Do you count your likes? Or the likes of others?
If you are a human being who posts things on social media – whether personally or for a brand – I’m do not believe you aren’t counting Likes.
The first like button was created in 2005 at Vimeo and was meant to be a more casual alternative to “favorites,” and was heavily inspired by “diggs” from the site Digg.com.
YouTube, Twitter, Google, LinkedIn and Reddit have all implemented variations on the Like.
In 2009, Facebook introduced the Like as a hand giving a “thumbs up,” although it was referred to as “awesome” instead of “Like” inside the company.
Likes are popular for platforms because they are popular for users. A Like requires less effort than a comment, less personal equity than a share, and can be given almost mindlessly.
Given the popularity of Likes as an engagement mechanism, there’s a reason Facebook and LinkedIn have added emotions to their Like-ness interfaces (Facebook’s are Love, Haha, Wow, Sad and Angry and LinkedIn’s are Celebrate, Love Insightful and Curious).
These emotion-based Likes are low-impact, low-risk and fast ways to give each other feedback on each other’s content. And they are very popular. But that feedback can lead to negative behavior and emotions, too. Likes are directly impacting our behavior and emotional well-being.
A “like,” for the uninitiated, refers to the positive feedback given to a post on social media. And new research shows that likes appear to be somewhat intoxicating to teenagers. The same reward center in the brain that is involved in the sensation of pleasure and activated by thoughts of sex, money or ice cream also is turned on when teenagers see their photos getting a lot of likes on social media. – NYT: For Teenagers, the Pleasure of Likes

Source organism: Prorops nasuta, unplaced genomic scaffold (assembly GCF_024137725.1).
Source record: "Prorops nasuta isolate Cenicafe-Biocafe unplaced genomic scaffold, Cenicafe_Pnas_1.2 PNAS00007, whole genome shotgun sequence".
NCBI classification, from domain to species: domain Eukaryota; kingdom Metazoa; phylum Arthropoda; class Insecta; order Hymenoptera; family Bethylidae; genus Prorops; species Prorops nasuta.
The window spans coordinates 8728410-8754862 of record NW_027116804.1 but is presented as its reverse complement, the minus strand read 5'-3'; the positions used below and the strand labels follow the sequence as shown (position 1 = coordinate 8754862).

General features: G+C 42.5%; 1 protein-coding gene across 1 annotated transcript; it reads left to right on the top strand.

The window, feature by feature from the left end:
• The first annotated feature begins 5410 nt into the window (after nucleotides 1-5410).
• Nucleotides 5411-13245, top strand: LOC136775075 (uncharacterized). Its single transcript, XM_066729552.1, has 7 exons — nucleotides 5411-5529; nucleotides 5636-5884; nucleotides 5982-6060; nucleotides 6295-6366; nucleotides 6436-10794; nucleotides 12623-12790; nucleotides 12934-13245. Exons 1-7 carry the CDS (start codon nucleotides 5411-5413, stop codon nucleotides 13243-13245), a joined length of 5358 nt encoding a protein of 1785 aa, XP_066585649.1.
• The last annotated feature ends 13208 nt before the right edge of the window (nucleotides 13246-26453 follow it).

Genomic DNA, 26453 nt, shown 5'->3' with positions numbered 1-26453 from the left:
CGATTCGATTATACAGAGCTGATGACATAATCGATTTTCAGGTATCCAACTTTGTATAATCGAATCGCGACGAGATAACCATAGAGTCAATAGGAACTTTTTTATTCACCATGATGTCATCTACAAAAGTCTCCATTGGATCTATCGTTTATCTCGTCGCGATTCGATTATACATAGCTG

I’m thinking and talking a lot about Likes this week because they could be going away. Not that they could be disappearing as an option to engage, but perhaps going away as a metric of the vanity success and engagement a user gets on their content.
Specifically, Instagram is now running a test that hides the total number of likes and video views for some people in Australia, Brazil, Canada, Ireland, Italy, Japan and New Zealand.
The United States is noticeably absent from the list, but could be next. And probably should be. With all of the pressure around mental health, bullying and privacy the big social networks are facing globally, we shouldn’t be surprised if Facebook and Instagram simply hide or turn off features rather than directly make substantive change.
But perhaps that’s unfair criticism of any measure of effort to curb surface level vanity and unhelpful social engagement. Personally, Instagram hiding Likes won’t hurt my followers or my following. But it will give me pause when considering what people like versus what I like. Hmm… genuine pause.
Instagram “likes” are a way to feel secure about the way we look. I, along with many of my friends, can become reliant on it to feel good. It’s a confidence boost and reassurance that I am enough, and people find me attractive…. I will often find my friends picking a location based on what will look good or gets the most likes on Instagram. This idea that every moment needs to be captured — therefore everything we do needs to be picture perfect — is perhaps the biggest by-product of growing up with Instagram. Yes, doing it for the ‘gram isn’t just a catchphrase, but our reality. – NY Post: The age of Instagram ‘likes’ has completely changed life for teen girls
Likes are only 14 years old, and they seem harmless. They are a lightweight tool to give each other feedback and extremely popular. But we know from research that many in Gen Z are addicted to Likes and using them in negative ways. And I bet my own generation is the same way.
It’s a long life and there will be lots of change in social engagement tools in our lifetime. What do you like to Like today? Would that change if you didn’t know what others liked to Like?
Leave a comment here and tell me what you think.
See you on the internet!